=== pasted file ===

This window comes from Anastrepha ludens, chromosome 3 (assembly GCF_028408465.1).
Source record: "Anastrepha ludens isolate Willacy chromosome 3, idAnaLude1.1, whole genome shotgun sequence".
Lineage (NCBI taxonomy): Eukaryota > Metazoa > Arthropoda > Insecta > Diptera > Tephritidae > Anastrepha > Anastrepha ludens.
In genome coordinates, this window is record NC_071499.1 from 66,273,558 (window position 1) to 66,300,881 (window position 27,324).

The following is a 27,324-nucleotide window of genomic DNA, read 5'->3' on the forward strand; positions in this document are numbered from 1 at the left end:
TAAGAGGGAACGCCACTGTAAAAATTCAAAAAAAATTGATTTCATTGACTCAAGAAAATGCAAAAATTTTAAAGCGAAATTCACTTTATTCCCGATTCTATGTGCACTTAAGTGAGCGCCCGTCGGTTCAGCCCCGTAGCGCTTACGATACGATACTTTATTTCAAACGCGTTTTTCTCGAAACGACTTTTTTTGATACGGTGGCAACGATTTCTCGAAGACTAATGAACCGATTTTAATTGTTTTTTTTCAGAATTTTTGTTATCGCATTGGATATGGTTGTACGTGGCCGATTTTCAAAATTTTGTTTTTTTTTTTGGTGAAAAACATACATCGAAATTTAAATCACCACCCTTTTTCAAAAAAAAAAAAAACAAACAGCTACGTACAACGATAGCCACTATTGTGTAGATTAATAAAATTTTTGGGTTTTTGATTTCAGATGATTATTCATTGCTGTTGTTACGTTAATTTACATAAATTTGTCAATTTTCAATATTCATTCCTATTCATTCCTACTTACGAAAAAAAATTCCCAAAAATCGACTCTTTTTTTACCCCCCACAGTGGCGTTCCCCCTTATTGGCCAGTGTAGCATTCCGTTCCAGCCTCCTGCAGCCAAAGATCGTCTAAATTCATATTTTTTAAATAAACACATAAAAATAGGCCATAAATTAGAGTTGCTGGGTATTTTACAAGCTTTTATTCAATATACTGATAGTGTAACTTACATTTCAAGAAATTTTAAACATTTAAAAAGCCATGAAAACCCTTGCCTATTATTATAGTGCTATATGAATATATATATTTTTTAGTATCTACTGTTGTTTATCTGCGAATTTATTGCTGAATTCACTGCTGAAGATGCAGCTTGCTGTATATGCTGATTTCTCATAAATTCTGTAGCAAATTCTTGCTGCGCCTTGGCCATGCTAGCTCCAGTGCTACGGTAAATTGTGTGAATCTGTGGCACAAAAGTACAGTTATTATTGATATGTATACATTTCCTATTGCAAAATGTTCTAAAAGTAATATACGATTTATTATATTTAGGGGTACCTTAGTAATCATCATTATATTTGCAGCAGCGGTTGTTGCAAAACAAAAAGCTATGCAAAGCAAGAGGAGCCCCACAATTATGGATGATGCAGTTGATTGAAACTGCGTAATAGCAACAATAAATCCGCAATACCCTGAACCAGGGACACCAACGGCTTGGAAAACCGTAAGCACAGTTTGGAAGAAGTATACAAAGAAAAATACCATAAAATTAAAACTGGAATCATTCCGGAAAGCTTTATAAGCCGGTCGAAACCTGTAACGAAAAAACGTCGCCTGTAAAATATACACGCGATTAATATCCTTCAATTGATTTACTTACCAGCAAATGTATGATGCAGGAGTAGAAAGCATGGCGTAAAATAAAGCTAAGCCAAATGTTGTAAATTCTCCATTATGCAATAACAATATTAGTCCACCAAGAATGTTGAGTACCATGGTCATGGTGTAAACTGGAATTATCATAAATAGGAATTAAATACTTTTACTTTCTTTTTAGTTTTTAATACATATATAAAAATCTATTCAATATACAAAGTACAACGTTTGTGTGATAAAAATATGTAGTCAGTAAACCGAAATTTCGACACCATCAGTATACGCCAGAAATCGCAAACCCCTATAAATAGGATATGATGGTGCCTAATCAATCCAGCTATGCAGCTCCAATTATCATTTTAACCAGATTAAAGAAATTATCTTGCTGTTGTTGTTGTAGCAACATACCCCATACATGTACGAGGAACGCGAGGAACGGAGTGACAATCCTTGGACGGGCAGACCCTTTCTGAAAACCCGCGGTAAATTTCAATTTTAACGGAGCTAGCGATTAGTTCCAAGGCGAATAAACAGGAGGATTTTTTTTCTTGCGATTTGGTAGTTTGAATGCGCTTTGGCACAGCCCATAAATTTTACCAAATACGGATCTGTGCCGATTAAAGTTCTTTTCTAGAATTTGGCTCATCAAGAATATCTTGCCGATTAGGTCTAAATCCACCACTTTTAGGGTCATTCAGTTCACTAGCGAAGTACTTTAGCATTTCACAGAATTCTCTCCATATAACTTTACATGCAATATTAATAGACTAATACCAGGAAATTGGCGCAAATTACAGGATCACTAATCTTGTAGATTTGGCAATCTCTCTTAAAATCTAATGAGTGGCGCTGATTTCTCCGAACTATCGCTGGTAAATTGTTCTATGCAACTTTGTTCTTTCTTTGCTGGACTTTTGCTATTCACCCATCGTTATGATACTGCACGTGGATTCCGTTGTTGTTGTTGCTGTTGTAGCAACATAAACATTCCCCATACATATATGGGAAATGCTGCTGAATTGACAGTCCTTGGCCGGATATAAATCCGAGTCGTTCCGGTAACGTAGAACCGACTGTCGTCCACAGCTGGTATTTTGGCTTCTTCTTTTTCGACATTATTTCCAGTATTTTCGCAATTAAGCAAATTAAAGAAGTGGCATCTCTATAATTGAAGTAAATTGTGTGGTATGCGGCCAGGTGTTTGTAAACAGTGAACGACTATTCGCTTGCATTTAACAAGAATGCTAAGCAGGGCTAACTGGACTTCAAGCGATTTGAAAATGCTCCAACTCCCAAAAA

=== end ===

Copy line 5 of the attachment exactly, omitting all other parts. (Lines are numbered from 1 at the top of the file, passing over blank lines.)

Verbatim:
The following is a 27,324-nucleotide window of genomic DNA, read 5'->3' on the forward strand; positions in this document are numbered from 1 at the left end: